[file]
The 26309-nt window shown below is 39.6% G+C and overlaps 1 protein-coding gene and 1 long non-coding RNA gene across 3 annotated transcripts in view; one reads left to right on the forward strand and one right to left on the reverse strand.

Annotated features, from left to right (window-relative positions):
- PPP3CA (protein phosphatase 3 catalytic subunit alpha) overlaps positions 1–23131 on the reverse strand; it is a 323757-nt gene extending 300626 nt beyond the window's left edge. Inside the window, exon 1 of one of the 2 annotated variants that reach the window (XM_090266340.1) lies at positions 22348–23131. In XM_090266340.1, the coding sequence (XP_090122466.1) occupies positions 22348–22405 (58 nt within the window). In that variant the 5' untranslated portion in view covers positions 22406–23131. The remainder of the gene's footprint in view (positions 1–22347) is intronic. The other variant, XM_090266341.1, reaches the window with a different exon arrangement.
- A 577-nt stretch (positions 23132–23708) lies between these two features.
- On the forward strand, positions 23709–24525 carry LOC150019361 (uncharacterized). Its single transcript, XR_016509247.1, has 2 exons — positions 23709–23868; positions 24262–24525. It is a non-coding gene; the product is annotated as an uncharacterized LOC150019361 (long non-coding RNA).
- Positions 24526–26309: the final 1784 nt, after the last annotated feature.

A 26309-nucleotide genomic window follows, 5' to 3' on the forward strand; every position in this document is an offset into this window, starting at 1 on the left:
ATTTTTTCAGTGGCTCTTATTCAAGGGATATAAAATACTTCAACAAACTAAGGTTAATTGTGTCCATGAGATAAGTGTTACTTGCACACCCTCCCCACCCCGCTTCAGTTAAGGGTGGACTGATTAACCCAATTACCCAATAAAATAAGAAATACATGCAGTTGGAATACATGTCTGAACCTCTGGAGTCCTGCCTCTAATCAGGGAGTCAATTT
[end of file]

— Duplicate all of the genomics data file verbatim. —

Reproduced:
The 26309-nt window shown below is 39.6% G+C and overlaps 1 protein-coding gene and 1 long non-coding RNA gene across 3 annotated transcripts in view; one reads left to right on the forward strand and one right to left on the reverse strand.

Annotated features, from left to right (window-relative positions):
- PPP3CA (protein phosphatase 3 catalytic subunit alpha) overlaps positions 1–23131 on the reverse strand; it is a 323757-nt gene extending 300626 nt beyond the window's left edge. Inside the window, exon 1 of one of the 2 annotated variants that reach the window (XM_090266340.1) lies at positions 22348–23131. In XM_090266340.1, the coding sequence (XP_090122466.1) occupies positions 22348–22405 (58 nt within the window). In that variant the 5' untranslated portion in view covers positions 22406–23131. The remainder of the gene's footprint in view (positions 1–22347) is intronic. The other variant, XM_090266341.1, reaches the window with a different exon arrangement.
- A 577-nt stretch (positions 23132–23708) lies between these two features.
- On the forward strand, positions 23709–24525 carry LOC150019361 (uncharacterized). Its single transcript, XR_016509247.1, has 2 exons — positions 23709–23868; positions 24262–24525. It is a non-coding gene; the product is annotated as an uncharacterized LOC150019361 (long non-coding RNA).
- Positions 24526–26309: the final 1784 nt, after the last annotated feature.

A 26309-nucleotide genomic window follows, 5' to 3' on the forward strand; every position in this document is an offset into this window, starting at 1 on the left:
ATTTTTTCAGTGGCTCTTATTCAAGGGATATAAAATACTTCAACAAACTAAGGTTAATTGTGTCCATGAGATAAGTGTTACTTGCACACCCTCCCCACCCCGCTTCAGTTAAGGGTGGACTGATTAACCCAATTACCCAATAAAATAAGAAATACATGCAGTTGGAATACATGTCTGAACCTCTGGAGTCCTGCCTCTAATCAGGGAGTCAATTT